Welcome to the second in a five-part series about making money from your art at fairs and festivals.
I've sold my work at nearly 100 events across the United States over the past 12 years. It has been a rewarding and lucrative experience. Participating in festivals can help you meet new fans of your work, get feedback directly from buyers, and make money at the same time! I have learned so much from selling my work at events, and am sharing everything here in this big five-part series. If you've ever considered applying for a show, I encourage you to go for it! A five-part series may seem overwhelming, but I'm breaking down EVERYTHING you need to know.
Photo of a section of my booth at Artscape in Baltimore a few years back.
Part Two: Preparing Your Work
Part Three: Preparing Your Display
Part Four: Getting Sales
Part Five: After the Show
Part Two: Preparing your work
Congratulations! You have made it into a show!
OR, you are reading this early in order to be properly prepared. Before even applying, it makes sense to read all of the posts in this series to understand what the art fair world is all about and whether or not it is for you.
Once you have made it into a show, you will have many things to do. Being prepared is important for a low-stress, higher-profit experience. I’m most familiar with the 2D art and printmaking categories at these events and will continue to focus on those here, but much of this information applies to other categories. Feel free to reply to this post with questions if I have forgotten something.
What will you sell?
Chances are you fall into one of two categories. You either produce original pieces or prints/multiples for sale. You may create a little of both.
A couple of my original pieces
Fine Art Originals
If you create original fine art pieces, hopefully you have art pieces ready for sale and have scheduled in some time to create more.
Beyond having a solid collection of work to sell, the most important thing to consider is that your buyers will want to see variety within your brand. If you paint epic 4’ beach landscapes or abstract color works for large sitting rooms, you ought to consider creating smaller companions - little portraits of seashells to accompany your landscapes, or miniature modern color studies to sit next to your abstract works. The number one question I have been asked at events for the past 10 years is “What else do you have that will go with this piece?”. If a new fan discovers your work, they may want to complete an entire room with a series. And those who long for your most elaborate work -but don’t have the budget- may start their collection with a smaller, less expensive piece. Divide and display your work into series' so that you may sell multiples to the same buyer, or tempt fans to come back for others at a later time. For those who produce original artwork for sale, the ability to create work consistently (even when there is no pressing need) is essential to build enough work for the holiday season or multiple shows. Making a calendar and designating specific work hours for this task is important.
Prints and Products
I fall into this category. I’m WAY too slow of a painter to sell originals at shows, so I opted early on to resort to selling high quality archival digital prints, screen prints and illustrated products. The benefits of going this route are not having to create brand new work for every show, being able to offer your work at a more affordable price to more people, and getting to experiment with new uses for your imagery. Alas, this route also means you must sell more quantity than when peddling original wares, and often requires making an investment in equipment or investing in outsourcing products.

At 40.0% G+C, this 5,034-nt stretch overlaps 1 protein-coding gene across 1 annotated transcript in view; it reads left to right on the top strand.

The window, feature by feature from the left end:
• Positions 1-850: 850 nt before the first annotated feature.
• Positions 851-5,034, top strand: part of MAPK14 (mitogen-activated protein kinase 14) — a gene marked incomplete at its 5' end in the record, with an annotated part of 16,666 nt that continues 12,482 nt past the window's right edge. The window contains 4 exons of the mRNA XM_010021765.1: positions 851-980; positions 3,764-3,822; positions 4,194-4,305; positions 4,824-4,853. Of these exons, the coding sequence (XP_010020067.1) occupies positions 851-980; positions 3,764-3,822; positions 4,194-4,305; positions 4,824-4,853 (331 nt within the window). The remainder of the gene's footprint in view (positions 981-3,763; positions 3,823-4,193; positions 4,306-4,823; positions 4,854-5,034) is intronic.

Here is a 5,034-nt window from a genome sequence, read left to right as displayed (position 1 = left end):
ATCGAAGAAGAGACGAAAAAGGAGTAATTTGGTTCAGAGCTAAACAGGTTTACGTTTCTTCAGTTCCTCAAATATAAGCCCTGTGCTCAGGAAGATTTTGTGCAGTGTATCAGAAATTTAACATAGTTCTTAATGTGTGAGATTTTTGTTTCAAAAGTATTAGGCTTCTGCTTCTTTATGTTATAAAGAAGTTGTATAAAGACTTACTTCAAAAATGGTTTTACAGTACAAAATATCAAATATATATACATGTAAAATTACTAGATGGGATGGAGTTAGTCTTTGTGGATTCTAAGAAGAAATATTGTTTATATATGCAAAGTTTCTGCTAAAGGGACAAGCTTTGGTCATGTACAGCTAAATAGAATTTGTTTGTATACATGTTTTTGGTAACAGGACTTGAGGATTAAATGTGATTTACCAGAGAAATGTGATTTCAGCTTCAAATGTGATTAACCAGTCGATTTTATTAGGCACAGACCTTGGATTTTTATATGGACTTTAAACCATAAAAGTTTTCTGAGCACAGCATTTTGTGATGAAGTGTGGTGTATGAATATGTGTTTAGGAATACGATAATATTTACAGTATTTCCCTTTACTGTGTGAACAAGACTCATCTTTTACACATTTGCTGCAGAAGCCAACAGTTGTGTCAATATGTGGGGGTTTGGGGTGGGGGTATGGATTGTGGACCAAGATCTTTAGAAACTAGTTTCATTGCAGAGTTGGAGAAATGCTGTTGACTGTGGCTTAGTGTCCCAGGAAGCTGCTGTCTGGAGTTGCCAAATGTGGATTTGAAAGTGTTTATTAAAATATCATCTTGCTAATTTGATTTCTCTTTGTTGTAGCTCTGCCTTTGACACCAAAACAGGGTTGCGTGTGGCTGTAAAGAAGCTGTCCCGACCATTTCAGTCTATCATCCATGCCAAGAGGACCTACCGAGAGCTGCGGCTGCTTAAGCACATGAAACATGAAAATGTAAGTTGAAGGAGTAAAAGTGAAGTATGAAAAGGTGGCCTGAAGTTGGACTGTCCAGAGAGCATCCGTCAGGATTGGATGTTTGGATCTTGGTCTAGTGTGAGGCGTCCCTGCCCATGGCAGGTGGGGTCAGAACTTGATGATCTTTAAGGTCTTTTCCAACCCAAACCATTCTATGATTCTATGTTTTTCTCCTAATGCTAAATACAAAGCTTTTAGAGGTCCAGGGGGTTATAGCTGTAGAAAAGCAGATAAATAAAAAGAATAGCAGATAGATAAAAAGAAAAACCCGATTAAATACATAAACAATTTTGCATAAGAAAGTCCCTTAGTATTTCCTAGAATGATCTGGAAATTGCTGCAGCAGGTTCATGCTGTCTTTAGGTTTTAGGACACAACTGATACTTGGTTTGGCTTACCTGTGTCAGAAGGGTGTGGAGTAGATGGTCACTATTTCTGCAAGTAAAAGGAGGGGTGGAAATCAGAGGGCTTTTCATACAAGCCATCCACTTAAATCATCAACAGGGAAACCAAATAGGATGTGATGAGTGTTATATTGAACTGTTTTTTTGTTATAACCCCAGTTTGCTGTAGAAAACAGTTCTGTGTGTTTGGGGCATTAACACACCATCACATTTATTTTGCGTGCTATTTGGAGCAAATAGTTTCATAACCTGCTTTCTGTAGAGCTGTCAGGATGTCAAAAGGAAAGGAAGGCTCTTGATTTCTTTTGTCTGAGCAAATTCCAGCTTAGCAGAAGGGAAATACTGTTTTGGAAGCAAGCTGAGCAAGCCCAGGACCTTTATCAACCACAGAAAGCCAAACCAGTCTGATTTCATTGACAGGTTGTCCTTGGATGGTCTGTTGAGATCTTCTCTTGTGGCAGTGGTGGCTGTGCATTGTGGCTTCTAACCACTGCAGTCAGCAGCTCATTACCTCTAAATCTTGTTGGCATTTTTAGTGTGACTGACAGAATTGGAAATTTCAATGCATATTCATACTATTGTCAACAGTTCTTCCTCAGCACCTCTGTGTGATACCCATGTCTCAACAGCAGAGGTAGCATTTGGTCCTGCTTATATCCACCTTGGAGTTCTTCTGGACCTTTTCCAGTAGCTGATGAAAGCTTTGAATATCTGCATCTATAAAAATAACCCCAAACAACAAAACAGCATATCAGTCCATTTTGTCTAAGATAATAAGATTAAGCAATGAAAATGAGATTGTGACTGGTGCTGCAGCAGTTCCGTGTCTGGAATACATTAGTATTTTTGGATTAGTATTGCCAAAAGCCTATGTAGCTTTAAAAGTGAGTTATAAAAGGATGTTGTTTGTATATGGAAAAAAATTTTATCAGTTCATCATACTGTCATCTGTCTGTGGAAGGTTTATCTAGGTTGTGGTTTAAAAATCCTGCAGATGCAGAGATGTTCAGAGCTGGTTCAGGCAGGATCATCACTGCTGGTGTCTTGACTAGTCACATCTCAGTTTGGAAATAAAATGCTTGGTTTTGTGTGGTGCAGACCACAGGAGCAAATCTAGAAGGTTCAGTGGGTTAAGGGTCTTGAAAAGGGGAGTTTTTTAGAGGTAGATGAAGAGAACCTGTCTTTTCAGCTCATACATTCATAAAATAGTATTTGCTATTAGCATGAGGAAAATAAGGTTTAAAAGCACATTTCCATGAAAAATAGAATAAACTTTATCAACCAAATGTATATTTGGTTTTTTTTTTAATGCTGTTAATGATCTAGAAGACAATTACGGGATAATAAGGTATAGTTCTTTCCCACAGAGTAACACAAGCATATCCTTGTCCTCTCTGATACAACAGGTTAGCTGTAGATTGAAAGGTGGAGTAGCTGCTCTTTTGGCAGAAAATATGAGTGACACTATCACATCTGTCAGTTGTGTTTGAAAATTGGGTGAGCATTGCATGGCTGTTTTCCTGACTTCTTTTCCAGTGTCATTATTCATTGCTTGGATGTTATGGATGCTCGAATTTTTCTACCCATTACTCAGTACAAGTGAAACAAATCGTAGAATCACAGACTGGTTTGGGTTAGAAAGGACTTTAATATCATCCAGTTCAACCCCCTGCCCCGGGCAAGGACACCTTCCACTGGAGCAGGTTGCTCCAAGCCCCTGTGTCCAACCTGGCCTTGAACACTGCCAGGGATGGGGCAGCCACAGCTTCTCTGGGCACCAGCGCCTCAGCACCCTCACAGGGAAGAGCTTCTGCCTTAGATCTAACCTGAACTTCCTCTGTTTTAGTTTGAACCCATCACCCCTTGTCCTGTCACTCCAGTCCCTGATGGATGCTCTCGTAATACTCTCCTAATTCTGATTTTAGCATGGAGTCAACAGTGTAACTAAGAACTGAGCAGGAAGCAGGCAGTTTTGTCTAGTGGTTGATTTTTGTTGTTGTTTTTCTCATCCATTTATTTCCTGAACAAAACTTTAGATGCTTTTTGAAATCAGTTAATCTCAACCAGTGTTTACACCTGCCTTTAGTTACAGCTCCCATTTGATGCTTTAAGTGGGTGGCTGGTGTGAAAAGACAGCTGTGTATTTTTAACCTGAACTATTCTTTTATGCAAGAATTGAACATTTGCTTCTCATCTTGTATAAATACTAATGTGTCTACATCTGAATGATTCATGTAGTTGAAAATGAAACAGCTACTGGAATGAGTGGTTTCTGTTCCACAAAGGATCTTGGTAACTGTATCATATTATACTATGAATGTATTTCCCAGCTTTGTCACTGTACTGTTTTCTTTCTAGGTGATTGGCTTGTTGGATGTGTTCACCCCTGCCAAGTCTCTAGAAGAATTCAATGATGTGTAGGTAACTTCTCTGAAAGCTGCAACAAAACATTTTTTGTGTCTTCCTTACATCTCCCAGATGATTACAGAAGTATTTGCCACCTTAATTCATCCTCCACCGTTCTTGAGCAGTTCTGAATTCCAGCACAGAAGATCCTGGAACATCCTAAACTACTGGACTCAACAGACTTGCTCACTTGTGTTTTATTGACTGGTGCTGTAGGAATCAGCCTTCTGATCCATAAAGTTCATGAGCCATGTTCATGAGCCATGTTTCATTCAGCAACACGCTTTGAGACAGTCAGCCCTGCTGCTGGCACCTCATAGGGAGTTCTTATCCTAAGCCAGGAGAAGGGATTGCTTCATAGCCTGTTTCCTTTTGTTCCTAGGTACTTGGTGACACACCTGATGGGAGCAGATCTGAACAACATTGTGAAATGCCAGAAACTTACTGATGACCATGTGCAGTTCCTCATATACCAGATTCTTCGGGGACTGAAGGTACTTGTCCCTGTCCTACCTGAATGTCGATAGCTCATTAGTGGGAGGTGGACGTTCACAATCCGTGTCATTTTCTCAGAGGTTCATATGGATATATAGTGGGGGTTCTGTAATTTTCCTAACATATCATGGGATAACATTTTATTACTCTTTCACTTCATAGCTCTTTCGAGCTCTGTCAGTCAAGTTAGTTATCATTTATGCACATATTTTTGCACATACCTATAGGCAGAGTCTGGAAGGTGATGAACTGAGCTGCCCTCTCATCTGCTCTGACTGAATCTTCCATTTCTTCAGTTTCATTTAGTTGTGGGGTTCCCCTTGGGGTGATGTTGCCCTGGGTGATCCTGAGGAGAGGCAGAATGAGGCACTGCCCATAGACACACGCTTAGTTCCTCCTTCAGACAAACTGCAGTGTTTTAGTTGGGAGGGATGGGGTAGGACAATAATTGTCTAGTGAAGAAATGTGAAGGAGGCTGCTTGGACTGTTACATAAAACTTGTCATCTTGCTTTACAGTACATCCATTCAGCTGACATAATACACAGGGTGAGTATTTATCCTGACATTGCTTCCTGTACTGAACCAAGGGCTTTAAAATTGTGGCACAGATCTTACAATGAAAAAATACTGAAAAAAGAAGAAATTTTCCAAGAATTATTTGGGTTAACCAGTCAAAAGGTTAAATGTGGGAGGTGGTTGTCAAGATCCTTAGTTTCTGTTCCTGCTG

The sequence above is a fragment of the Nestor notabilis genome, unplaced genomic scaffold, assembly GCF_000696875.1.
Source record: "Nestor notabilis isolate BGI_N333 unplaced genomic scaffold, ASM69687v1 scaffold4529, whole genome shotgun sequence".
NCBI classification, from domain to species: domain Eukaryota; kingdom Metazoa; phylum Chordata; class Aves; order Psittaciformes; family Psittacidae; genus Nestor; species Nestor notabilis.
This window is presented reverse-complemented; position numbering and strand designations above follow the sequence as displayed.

The following is a brief overview of the most common illustrated products and how to produce them:
Fine Art Prints
This is my big seller at art fairs. I print my own prints because the profit is much higher when printing your own. To do so, you must invest in a professional printer that will print with long-lasting ink on acid-free art paper. I print on an Epson SureColor P600 - which is a bit of an investment at $800, but I earned the money back quickly after its purchase. I expect this printer to last me about 5 years. My favorite kind of paper is Epson Velvet Fine Art Paper, but a good quality matte heavyweight paper will do the trick. When possible, printing in standard sizes for framing (5x7”, 8x10”, 11x14”, 16x20”) is a selling point for those who are in the know (having paid a premium for framing less common dimensions). If you opt to have someone else print your work there is no big upfront cost, but most professional places will cost $7 (minimum) per square foot, as opposed to about $1.50 or less if you already own a printer.
Once you have high-quality prints ready to go, you may want to consider ways to diversify your offerings. I commonly had people asking for very large versions of my work that I could not print myself. This led me to research outside sources to print posters of my work.
There are lots of online possibilities for ordering posters. Posters are of lesser quality than Fine Art Prints. You can buy them cheaply (VERY cheaply in large quantity) and can offer them to buyers at lower rates. I reserve poster-printing for those few popular images I know I can sell in large quantity. If you do many shows and are willing to invest, buying larger quantities of any printed products is almost always exponentially (comically) cheaper per copy. For instance, a typical price for 50 16x20” posters on heavyweight paper might be around $380. A typical price for 1000 16x20” poster is around $465. For less than $100, you can get 950 more posters. This is a consistent conundrum for printing across all products, and is the reason I have insane quantities of printed items in my house. There are many places to print posters online, but I have printed with U Printing on heavyweight stock over the years and have been quite happy with the results.